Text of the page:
A little too close to home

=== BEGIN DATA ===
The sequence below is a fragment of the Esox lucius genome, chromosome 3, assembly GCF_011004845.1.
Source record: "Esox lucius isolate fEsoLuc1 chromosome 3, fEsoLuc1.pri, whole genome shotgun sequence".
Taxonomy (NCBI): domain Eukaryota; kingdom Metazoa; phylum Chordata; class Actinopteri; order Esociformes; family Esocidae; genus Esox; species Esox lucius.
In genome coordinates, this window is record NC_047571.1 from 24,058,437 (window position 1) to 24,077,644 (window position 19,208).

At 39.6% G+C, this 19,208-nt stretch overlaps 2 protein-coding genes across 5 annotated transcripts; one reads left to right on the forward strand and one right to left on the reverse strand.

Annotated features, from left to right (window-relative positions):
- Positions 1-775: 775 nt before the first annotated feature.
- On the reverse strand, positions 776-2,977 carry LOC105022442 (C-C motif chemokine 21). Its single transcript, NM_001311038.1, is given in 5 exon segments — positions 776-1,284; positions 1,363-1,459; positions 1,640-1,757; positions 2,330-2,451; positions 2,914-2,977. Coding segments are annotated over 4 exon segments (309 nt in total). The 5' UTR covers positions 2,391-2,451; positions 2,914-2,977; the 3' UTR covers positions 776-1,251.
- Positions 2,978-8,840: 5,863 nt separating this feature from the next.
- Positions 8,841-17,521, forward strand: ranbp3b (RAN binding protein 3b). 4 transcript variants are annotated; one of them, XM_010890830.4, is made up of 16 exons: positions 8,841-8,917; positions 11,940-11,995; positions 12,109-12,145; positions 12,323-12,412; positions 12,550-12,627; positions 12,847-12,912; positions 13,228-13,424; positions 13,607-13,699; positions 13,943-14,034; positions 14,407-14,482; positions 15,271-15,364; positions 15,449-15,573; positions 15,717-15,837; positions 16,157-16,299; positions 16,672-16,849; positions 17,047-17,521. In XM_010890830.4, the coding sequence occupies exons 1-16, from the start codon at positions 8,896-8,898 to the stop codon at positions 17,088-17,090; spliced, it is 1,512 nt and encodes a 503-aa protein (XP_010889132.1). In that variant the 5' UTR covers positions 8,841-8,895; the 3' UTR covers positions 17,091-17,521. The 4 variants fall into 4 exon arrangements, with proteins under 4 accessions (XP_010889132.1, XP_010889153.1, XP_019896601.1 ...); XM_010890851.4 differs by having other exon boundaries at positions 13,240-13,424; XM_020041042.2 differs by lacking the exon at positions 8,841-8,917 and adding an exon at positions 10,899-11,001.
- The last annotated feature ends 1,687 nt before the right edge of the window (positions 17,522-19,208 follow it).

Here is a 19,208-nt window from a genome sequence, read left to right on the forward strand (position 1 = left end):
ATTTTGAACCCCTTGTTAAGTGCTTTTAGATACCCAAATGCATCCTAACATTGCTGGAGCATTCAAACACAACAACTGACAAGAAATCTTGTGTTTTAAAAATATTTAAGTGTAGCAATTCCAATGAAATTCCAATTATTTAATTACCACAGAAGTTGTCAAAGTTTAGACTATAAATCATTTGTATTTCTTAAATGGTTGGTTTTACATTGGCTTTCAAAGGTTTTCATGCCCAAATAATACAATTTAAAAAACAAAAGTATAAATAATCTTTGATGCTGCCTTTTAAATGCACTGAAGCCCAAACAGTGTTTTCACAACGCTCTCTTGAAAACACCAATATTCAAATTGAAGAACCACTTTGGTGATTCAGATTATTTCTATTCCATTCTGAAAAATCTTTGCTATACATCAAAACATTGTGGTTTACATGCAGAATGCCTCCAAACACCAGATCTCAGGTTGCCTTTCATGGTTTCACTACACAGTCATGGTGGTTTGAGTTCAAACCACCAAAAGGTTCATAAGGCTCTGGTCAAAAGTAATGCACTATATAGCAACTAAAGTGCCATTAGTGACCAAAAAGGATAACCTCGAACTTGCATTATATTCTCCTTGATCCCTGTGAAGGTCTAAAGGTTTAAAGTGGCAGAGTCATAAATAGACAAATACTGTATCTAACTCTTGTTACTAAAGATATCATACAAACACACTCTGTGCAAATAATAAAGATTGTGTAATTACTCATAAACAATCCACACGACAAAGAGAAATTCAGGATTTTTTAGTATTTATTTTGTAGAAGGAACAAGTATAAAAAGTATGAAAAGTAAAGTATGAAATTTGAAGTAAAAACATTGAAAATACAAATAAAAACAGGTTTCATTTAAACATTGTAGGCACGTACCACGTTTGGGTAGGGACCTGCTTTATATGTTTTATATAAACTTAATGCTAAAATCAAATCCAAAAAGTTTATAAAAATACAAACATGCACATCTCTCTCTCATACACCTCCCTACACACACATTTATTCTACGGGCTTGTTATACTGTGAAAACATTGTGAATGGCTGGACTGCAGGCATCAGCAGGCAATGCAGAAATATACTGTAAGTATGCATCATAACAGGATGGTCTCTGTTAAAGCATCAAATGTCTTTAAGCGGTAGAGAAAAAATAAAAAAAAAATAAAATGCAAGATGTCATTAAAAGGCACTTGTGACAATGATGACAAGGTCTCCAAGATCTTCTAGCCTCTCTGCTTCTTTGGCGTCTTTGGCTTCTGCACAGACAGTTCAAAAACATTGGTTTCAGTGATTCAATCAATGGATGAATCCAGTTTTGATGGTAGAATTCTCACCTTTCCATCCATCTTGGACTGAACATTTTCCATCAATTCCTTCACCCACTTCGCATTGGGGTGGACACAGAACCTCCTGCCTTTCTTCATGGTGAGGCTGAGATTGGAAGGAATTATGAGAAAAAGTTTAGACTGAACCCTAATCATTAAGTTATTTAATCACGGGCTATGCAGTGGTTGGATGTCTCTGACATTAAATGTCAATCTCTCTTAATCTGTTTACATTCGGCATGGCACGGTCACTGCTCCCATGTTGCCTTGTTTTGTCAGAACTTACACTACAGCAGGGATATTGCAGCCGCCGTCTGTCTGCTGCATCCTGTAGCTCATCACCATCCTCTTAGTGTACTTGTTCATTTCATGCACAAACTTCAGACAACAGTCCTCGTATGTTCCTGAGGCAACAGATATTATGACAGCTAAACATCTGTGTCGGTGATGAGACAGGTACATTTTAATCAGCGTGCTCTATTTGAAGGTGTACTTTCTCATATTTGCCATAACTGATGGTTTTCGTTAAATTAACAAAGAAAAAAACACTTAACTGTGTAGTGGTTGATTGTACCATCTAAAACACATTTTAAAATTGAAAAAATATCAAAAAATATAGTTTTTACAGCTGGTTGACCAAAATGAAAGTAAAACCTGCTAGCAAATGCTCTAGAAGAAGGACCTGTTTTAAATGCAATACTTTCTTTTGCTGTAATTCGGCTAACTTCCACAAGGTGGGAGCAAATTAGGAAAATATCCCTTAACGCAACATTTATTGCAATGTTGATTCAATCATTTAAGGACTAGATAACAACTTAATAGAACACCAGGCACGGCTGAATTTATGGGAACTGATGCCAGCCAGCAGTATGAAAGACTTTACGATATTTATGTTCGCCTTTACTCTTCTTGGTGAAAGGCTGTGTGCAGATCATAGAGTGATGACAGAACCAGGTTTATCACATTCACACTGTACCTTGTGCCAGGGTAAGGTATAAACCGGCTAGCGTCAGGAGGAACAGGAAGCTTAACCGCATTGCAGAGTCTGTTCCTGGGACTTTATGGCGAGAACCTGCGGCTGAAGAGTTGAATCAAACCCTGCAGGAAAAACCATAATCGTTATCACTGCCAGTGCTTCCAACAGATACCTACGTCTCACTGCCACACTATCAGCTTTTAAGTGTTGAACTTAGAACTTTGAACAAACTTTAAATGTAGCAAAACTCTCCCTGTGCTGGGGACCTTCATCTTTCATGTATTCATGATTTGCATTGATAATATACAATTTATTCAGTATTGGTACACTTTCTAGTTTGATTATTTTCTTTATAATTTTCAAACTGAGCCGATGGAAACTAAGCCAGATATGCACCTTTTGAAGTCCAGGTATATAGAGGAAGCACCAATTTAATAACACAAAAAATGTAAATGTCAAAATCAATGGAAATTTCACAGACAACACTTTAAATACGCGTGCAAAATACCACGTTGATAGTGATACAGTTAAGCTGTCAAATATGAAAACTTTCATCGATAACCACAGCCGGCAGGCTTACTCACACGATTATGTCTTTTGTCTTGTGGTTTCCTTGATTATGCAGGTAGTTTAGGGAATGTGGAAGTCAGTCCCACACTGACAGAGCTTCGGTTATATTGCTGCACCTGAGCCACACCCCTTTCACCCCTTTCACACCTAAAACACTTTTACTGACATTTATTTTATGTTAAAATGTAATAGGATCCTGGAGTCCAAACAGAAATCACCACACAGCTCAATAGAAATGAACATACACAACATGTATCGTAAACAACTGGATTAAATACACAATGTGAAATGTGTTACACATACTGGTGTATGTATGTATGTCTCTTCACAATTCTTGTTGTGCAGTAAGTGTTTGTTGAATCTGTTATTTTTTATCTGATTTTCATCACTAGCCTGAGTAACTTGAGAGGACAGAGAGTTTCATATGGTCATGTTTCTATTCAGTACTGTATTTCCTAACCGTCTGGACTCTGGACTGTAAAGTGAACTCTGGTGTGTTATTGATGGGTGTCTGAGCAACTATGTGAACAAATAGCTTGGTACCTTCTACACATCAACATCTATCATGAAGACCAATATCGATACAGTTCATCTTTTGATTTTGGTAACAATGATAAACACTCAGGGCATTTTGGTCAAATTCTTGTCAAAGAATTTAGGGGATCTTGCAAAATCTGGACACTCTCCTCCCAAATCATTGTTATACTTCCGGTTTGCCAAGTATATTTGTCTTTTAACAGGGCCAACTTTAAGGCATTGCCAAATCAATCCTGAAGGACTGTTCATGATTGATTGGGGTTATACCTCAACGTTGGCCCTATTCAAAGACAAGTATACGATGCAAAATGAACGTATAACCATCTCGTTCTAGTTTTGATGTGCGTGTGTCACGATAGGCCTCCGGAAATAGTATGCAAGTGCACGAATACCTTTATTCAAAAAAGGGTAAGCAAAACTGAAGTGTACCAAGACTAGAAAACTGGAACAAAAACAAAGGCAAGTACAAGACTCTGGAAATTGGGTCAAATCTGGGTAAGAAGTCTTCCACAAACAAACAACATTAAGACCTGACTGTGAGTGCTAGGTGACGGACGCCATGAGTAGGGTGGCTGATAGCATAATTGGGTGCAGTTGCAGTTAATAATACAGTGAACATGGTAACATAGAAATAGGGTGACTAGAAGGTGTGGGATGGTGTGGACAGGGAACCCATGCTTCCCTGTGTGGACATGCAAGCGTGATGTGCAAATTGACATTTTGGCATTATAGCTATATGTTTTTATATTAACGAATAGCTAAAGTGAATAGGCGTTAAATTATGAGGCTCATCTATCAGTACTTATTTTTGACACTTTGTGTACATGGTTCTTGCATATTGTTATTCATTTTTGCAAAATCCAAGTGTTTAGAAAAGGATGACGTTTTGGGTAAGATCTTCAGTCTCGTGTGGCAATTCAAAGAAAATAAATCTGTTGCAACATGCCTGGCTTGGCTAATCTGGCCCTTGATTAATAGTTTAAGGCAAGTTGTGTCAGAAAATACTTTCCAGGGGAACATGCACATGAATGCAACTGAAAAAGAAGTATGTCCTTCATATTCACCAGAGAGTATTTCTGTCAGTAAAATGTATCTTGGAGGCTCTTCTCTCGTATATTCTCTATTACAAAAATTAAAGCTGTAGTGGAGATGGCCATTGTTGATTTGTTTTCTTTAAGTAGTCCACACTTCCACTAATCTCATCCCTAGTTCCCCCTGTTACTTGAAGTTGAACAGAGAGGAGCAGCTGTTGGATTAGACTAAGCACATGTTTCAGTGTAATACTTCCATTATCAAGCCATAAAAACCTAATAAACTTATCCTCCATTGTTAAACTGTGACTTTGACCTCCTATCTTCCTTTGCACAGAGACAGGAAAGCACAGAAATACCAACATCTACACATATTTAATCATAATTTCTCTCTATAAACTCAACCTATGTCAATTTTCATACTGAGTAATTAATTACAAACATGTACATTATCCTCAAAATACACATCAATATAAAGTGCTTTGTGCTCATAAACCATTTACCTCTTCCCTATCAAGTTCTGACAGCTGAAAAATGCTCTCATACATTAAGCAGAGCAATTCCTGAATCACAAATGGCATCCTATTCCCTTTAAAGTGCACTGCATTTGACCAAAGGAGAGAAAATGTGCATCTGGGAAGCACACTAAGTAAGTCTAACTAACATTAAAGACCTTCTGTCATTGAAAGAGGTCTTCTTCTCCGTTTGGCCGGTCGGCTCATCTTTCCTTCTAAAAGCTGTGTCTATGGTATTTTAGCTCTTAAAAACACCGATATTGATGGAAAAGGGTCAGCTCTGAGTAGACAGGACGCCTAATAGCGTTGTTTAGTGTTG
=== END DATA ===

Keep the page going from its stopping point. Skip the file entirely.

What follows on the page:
When reports of flooding from the monsoon in India came across the wire, my first thought was how sad for the villagers. I know the rains are hard on the many poor and rural areas of that country every year, but it was just a sad side note to the evening's news. But within hours it hit home with the report of 37 inches of rain in Mumbai (aka Bombay) and people trapped in buses and trains in the city. My dad is working and living there. Early reports weren't extremely scary -- just people stranded. Sent my dad an e-mail -- "Hi, Daddy. Just checking to see if you are OK. Read about the monsoon on the AP wire." No answer. The news becomes more bleak -- more than 300 dead in Mumbai alone and I start to panic. I check my e-mail several times an hour. I look through photos on the wire -- for what I'm not sure (may be a glimpse of his office or his apartment building, even though I don't know what either looks like.) I constantly skim the world wire for updates and the death toll continues to climb. That night with no word I can't sleep. I sit up, hitting the "check mail" button every few minutes and reading the news online. I try to make a call to his office, but it won't go through. Morning comes without any word. I know from the wire that the electricity and phones are out in most of Mumbai. But still I look for the message that isn't there. I go to work in the afternoon and begin the process again. Check the world wire, do some copy editing, check the e-mail, do some page designing, check the world wire and so it goes for 10 hours. Until I get the call. My dad has called my house from his mobile phone -- the first communication device he could get to work in two days. He tells my husband he is safe -- safe in his lucky 13th floor apartment in Mumbai. His office is under water, literally. But he is safe at home. Others are not so lucky. They pulled 22 bodies from a lake he can see from his window and there are many more.